Once safely beyond the breaking waves we sit up rest and wait for the next set. Our lungs are burning from the paddle. Pods of dolphins and flights of pelicans pass us. It looks like its going to snow. I become acutely aware that Im somewhere special someplace unique and truly blessed to experience it.

A set rolls in. Abernathy yells “Are you coming?” Which technically means: You have priority on the wave but Im going anyway. We paddle like crazy splitting the peak one goes left one goes right. Im on an adrenaline-pumping rollercoaster ride until I fall into the icy rinse cycle.

“Theres nothing like getting a cold blast of water down your suit from a dunking ” Abernathy says. “Youre kind of like the crazy Survivorman battling elements and conditions that you really have no business being in.”

We ride waves like were the only kids at Disney World and we have all the rides to ourselves. Jewell is tearing it up on a longboard his dad surfed back in the 1970s. Old school. We surf for three hours. Exhausted wind-burned and frozen we decide to take one more wave. I can barely paddle and hope for a wave to sweep me all the way into the beach.

Getting in is easy. Getting out is the hard part.

Even in the best conditions peeling off a wetsuit isnt pretty. You need to be part contortionist part magician. In Abernathys words “Expelling a 6-foot 2-inch 230-pound man through a small wetsuit neck opening is not an easy task.”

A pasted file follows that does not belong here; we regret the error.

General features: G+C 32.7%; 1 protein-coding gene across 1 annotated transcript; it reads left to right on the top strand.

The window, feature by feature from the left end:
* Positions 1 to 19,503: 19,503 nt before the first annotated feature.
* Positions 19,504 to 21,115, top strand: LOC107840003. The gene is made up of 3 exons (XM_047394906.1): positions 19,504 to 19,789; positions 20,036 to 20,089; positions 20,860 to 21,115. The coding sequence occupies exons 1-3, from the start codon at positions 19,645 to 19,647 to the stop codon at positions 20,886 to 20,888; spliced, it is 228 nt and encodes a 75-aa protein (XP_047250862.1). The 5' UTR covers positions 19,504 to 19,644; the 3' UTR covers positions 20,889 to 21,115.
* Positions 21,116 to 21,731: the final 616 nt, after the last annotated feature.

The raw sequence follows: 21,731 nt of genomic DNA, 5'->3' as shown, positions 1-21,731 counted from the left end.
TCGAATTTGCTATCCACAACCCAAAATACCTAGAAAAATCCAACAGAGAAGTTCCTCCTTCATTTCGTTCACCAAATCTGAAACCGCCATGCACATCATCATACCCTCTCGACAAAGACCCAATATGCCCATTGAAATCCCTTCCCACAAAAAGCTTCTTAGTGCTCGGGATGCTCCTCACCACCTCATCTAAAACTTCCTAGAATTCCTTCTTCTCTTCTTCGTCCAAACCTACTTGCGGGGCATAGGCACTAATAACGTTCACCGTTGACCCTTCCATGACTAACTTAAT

Sometimes you have to ask a buddy for help. And as humbling as that may be its not as embarrassing as having to do the worm in a public parking lot.

Everyone has their tricks and some winter surfers have it down to a science using a jug of warm water from home or a camping shower to rinse off. Some surfers bring changing ponchos. Others bring a changing tub for their wetsuit an 18-gallon Rubbermaid storage bin to keep the rest of the car sand-free and dry.

Heat from the sun creates a steamy strip-down. That makes the undressing process peeling three millimeters to five millimeters of neoprene off with stiff joints and cold fingers all the more challenging an intricate process with no time to spare.

The adrenaline is gone and our body temperatures have dropped significantly. Shivering and fatigued Im back to the cold reality of life on land.

Jewell jumps in his truck and runs home to rinse off in a hot shower. Abernathy changes behind his car while I strip down exactly where I stand; Im too cold to care. I writhe and peel and soon Im dry and warm sitting close to the heater in my car. Its time to go.

For surfers the uncrowded snow-capped peaks of a winter swell feed and warm the soul. Sure it takes effort but thats what makes it great. The solitude the reflection … theres always going to be something appealing about the waves less paddled even in winter.